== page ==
Welcome to mSignatureDB

  • What is Mutational Signatures?

Cancer is a genetic disease arising from sequence changes in DNA. These somatic mutations can be caused by endogenous and exogenous factors such as deficiency of DNA repair, activity of DNA cytidine deaminases (APOBECs), and mutagenic exposures (e.g., tobacco, ultraviolet light and toxic chemicals). The catalogue of somatic mutations from a cancer genome bears the signatures of the mutational processes that have occurred during tumor development, which are the cumulative effects of DNA damage and repair processes. Alexandrov et al., researchers from the Wellcome Trust Sanger Institute have analyzed somatic mutation catalogs of 7,042 tumors from 30 different cancer types and revealed 21 signatures of mutational processes using the algorithm of WTSI Mutational Signature Framework, providing a better understanding of cancer biology by linking signatures to endogenous processes and exogenous mutagens as mentioned above.

The profile of each
signature is displayed as contribution of 96 trinucleotide contexts, which is composed of the 6 types of substitution (C>A, C>G, C>T, T>A, T>C and T>G) with 4 types of 5' base and 4 types of 3' base (6*4*4=96). The Wellcome Trust Sanger Institute (WTSI) has categorized 30 reference mutational signatures in the COSMIC database based on the analyses of 10,952 exams and 1,048 genomes across 40 types of human cancer from the Cancer Genome Atlas (TCGA) and the International Cancer Genome Consortium (ICGC).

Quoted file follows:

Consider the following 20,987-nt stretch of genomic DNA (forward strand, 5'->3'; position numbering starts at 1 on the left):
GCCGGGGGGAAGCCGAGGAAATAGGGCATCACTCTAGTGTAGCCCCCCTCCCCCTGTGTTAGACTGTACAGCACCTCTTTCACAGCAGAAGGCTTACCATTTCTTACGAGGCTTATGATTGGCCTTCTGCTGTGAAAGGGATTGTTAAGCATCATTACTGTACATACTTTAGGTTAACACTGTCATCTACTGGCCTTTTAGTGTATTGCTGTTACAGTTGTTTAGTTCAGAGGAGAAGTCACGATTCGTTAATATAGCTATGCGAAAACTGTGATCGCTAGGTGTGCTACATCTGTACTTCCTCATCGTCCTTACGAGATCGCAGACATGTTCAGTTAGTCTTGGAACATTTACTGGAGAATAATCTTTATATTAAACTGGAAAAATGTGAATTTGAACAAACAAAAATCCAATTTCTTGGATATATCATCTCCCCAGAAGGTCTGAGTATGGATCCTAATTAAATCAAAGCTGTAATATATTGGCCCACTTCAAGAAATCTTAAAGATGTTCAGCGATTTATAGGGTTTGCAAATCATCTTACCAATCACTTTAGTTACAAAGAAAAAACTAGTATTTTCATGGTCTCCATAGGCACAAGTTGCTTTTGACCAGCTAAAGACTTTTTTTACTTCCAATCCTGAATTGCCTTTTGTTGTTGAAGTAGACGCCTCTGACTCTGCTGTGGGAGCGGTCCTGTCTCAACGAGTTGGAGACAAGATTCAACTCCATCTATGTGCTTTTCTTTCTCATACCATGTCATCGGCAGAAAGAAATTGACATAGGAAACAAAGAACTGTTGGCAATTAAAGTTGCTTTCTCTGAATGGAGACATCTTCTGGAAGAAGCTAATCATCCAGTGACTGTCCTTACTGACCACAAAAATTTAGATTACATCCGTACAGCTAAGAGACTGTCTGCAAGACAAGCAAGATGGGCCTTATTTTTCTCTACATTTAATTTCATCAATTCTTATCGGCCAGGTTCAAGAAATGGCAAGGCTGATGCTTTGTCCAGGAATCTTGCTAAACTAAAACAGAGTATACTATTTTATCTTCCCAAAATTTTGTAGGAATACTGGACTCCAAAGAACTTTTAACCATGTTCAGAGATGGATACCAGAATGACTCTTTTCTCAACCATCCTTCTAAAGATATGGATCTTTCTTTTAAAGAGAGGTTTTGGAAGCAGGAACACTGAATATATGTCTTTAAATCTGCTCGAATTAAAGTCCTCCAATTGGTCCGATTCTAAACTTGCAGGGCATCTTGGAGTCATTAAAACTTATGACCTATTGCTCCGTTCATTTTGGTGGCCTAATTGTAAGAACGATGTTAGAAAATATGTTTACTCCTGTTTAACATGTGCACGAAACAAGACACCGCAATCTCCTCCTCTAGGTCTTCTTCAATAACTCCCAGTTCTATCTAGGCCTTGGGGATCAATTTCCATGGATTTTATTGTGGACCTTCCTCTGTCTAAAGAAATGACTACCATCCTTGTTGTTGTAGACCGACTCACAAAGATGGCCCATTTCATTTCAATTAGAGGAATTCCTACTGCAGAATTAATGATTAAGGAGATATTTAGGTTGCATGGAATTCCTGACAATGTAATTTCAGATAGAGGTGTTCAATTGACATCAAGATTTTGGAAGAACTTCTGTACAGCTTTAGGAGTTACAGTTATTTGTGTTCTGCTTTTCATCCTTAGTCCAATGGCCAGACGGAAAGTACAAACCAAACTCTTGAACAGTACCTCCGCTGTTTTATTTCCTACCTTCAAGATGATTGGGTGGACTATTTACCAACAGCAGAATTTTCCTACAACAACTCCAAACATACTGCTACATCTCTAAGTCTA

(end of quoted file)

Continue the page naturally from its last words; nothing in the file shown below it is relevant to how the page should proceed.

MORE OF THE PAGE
• What we have done?

    Despite that 30 reference mutational signatures have been categorized in the COSMIC database. Large cohorts and advanced bioinformatics skills are required to perform the same analysis as WTSI. However, the quantification of known signatures in custom cohorts is not possible under the current framework of the COSMIC database. Due to the ubiquitous nature of many of the signatures found across different cancer types which motivates us to construct a database for mutational signatures in cancers and make such analyses more accessible to general researchers.

    mSignatureDB (http://tardis.cgu.edu.tw/msignaturedb) integrates R packages and in-house scripts to determine the contributions of 30 known COSMIC signatures in 15,780 individual tumors across 73 cancer projects (33 TCGA cancer projects and 40 ICGC cancer projects). Furthermore, we also incorporated clinical information from each TCGA/ICGC sample into our database. Users are able to compare mutational signatures between tumor stages or subsets of patients and to systematically investigate differences between clinical categories for each tumor type, which are useful features that are all missed by existing signature analysis packages or database.

A user-friendly interface is also provided to explore the signature distributions within and across cancer projects.
mSignatureDB also allows users to perform signature analysis on their datasets, quantifying contributions of signatures at sample resolution, which is a unique feature of mSignatureDB, not available in other related databases.

If you make use of the data presented here, please cite the following article:

Po-Jung Huang, Ling-Ya Chiu, Chi-Ching Lee, Yuan-Ming Yeh, Kuo-Yang Huang, Cheng-Hsun Chiu, Petrus Tang*
Nucleic Acids Research (2018) Database issue, gkx1133, https://doi.org/10.1093/nar/gkx1133